Eat Me

2018, Creative Innovation Art meets Science, Wageningen University, NL

Eat Me is a performative experiment that explores body scent’s crucial role in social communication by asking how people’s body scent makes us feel about others if we were to eat it. This project asks us to imagine a world in which we could experience others by tasting and smelling (retronasal smell) them with our mouth. What would this intimate encounter of others evoke? Which assumptions about our own taste judgment as well as the bodily taste of others would we experience? The food design was based on interviews on how people at Wageningen University could imagine eating body scent, and in what edible form.

Eat Me is part of a project series which investigates the politics of body scent* in different cities. It unfolded in three stages at the Speakers corner of the innovative Impulse building. While Lauryn presented the research behind her project, participants were initially invited to take samples of their own underarm body scent. Secondly, they were asked to smell five of the body scent samples that were anonymously presented in glass jars. Finally, participants were served four snacks and one beverage which alluded to body scent. The food design was based on interviews on how people at Wageningen University could imagine eating body scent, and in what edible form. When smelling and tasting, participants were asked to record their feeling experience.

Eat Me was developed in conversation mainly with Assistant Professor in Rural Sociology, Jessica Duncan (Social Science Research Group), as well as psychological scientist and expert in smell and taste perception, Garmt Dijksterhuis (Agrotechnology and Food Science Group) as part of the Creative Innovation: Art meets Science residency program at Wageningen University, alongside other researchers and staff at Wageningen University. This program fostered a dialog between artists and scientists to spark ideas about scientific issues through discussion and artistic intervention.

popcorn

Burnt popcorn. This snack is based on an interviewee who could imagine body scent to taste like burnt popcorn. Photo: Cody Healey-Conelly

flowery jelly

Sweet elderberry flower vegan jelly. This snack is 
based on an interviewee who could imagine eating 
body scent. For her it would have a delicate sweet 
taste like a flower’s smell. Photo: Cody Healey-Conelly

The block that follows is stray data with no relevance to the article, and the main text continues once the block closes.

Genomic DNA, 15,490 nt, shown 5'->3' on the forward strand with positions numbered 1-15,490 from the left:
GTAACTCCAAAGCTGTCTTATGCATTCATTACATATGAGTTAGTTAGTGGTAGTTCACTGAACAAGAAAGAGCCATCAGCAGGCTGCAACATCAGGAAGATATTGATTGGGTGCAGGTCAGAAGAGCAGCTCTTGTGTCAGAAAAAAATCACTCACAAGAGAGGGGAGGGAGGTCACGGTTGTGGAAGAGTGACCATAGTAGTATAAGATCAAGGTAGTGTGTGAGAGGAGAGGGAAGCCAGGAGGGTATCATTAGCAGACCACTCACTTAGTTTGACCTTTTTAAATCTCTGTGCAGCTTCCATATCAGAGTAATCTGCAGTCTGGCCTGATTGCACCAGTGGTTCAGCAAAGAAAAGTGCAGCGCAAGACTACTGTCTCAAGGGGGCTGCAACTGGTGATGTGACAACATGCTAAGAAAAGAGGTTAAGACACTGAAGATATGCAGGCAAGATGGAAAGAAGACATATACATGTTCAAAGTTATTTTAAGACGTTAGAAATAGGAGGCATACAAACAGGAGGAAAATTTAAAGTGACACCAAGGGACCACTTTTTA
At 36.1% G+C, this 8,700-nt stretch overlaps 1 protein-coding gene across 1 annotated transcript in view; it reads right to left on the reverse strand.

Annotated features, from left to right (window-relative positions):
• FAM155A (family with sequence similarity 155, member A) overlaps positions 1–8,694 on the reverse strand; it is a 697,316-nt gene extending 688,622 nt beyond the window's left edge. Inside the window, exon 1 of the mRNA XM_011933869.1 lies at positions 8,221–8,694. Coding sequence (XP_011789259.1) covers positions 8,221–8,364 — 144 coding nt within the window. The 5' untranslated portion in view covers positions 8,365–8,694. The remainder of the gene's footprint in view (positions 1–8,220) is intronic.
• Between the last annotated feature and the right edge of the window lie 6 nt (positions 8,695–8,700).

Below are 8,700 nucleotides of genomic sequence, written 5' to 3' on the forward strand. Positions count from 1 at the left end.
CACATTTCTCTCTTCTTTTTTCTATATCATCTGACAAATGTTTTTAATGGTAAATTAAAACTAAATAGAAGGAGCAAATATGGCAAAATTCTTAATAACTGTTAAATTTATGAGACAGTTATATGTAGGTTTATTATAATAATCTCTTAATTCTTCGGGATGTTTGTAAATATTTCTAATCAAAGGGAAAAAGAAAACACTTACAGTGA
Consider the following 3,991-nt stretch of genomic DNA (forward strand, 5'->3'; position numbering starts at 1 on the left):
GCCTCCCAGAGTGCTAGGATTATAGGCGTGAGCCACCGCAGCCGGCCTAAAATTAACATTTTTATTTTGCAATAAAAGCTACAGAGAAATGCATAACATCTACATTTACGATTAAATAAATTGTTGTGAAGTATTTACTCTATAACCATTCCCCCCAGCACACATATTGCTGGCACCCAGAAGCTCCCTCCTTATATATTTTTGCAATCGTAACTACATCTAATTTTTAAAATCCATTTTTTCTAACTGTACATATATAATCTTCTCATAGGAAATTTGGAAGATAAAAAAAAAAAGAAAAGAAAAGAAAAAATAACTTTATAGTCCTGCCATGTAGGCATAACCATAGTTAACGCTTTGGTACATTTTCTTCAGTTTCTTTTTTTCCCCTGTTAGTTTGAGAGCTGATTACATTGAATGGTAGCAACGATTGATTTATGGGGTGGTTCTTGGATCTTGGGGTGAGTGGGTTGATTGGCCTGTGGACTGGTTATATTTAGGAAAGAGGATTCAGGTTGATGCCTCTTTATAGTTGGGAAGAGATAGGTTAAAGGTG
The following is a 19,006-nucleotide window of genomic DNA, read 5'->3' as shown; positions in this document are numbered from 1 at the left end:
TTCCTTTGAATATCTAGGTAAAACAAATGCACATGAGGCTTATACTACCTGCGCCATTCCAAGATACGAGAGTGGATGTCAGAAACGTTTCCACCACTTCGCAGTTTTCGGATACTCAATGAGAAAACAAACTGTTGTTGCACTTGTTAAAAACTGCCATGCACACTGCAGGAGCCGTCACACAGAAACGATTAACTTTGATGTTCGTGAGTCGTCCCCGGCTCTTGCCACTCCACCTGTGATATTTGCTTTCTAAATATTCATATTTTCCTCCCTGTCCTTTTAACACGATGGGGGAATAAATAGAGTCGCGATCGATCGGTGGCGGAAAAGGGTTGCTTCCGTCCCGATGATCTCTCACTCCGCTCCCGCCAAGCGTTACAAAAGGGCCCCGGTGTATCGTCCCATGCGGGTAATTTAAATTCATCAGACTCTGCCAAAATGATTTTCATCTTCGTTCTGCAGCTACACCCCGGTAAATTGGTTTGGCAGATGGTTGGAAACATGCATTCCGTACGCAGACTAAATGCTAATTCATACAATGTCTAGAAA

beer

A spicy home-brewed beer. This drink is based on an interviewee who could imagine home-brewed beer to taste like body scent. He imagines the taste of fragrant products, vanilla, and oriental scents (cinnamon, amber, black pepper, sandalwood, and palo santo). Photo: Cody Healey-Conelly

4_snacks

Rightmost: Beige/white vegan jelly with miso paste. This snack is based on an interviewee who could imagine eating body odor with added fragrant products. She pictures it to have little taste, not a lot of texture, nor structure, similar to a jelly. Taste wise it would be salty, definitely not sweet, and beige in terms of color. Front left: Sticky red-brown lavender caramel. This snack is based on an interviewee who can’t imagine eating natural body odor, but instead fragrant and artificial scents (e.g. shampoo, deodorant). He envisions a sweet gummy candy like taste with lavender. It could be red or purple and have chewy quality. Photo: Cody Healey-Conelly

IMG_9615

Experiment stage #2, participants exploring body scent samples. Photo: Cody Healey-Conelly

More details in this article: Resource, Wageningen University, by Roelof Kleis

* Body scent is understood as the entire spectrum of human body odors, as they occur in everyday life. Body scents can be rather natural, or modified by added products such as shower gel, aftershave, essential oils, etc. Overall, all activities (such as working, exercising, food, etc.) have an effect on our body scent.

 

Credits:
Advisors: Jessica Duncan and Garmt Dijksterhuis

Performers: Ashi Khan, Hannah Fischer, Maaike Dekker, Iris Mathar

Photos: Cody Healey-Conelly

Many thanks to Ilja Croijmans, Francisco Presas Basalo, Sanne Boesveldt, Els Siebelink, Nicolien Pieterse, Anke de Vrieze, and all anonymous interviewees.